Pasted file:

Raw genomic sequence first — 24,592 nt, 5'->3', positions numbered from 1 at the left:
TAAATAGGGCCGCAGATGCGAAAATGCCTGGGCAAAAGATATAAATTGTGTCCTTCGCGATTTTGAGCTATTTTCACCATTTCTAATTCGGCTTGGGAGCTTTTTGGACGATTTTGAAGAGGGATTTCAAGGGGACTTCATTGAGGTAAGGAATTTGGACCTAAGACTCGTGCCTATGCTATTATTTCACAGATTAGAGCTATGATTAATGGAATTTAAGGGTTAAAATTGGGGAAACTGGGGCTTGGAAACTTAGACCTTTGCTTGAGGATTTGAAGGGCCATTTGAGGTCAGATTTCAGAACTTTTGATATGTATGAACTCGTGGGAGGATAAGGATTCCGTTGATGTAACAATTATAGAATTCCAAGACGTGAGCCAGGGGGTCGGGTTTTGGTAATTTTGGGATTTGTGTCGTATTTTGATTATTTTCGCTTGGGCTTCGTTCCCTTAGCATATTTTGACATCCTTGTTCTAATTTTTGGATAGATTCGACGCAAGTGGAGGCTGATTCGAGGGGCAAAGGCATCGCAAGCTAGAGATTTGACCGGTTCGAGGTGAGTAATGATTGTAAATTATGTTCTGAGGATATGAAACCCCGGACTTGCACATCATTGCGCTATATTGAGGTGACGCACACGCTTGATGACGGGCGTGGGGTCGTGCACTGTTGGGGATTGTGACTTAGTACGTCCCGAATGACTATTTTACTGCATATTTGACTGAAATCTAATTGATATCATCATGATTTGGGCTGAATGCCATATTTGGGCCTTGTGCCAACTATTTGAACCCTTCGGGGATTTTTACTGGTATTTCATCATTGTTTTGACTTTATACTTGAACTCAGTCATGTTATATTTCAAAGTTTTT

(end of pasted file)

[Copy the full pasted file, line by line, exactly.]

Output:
Raw genomic sequence first — 24,592 nt, 5'->3', positions numbered from 1 at the left:
TAAATAGGGCCGCAGATGCGAAAATGCCTGGGCAAAAGATATAAATTGTGTCCTTCGCGATTTTGAGCTATTTTCACCATTTCTAATTCGGCTTGGGAGCTTTTTGGACGATTTTGAAGAGGGATTTCAAGGGGACTTCATTGAGGTAAGGAATTTGGACCTAAGACTCGTGCCTATGCTATTATTTCACAGATTAGAGCTATGATTAATGGAATTTAAGGGTTAAAATTGGGGAAACTGGGGCTTGGAAACTTAGACCTTTGCTTGAGGATTTGAAGGGCCATTTGAGGTCAGATTTCAGAACTTTTGATATGTATGAACTCGTGGGAGGATAAGGATTCCGTTGATGTAACAATTATAGAATTCCAAGACGTGAGCCAGGGGGTCGGGTTTTGGTAATTTTGGGATTTGTGTCGTATTTTGATTATTTTCGCTTGGGCTTCGTTCCCTTAGCATATTTTGACATCCTTGTTCTAATTTTTGGATAGATTCGACGCAAGTGGAGGCTGATTCGAGGGGCAAAGGCATCGCAAGCTAGAGATTTGACCGGTTCGAGGTGAGTAATGATTGTAAATTATGTTCTGAGGATATGAAACCCCGGACTTGCACATCATTGCGCTATATTGAGGTGACGCACACGCTTGATGACGGGCGTGGGGTCGTGCACTGTTGGGGATTGTGACTTAGTACGTCCCGAATGACTATTTTACTGCATATTTGACTGAAATCTAATTGATATCATCATGATTTGGGCTGAATGCCATATTTGGGCCTTGTGCCAACTATTTGAACCCTTCGGGGATTTTTACTGGTATTTCATCATTGTTTTGACTTTATACTTGAACTCAGTCATGTTATATTTCAAAGTTTTT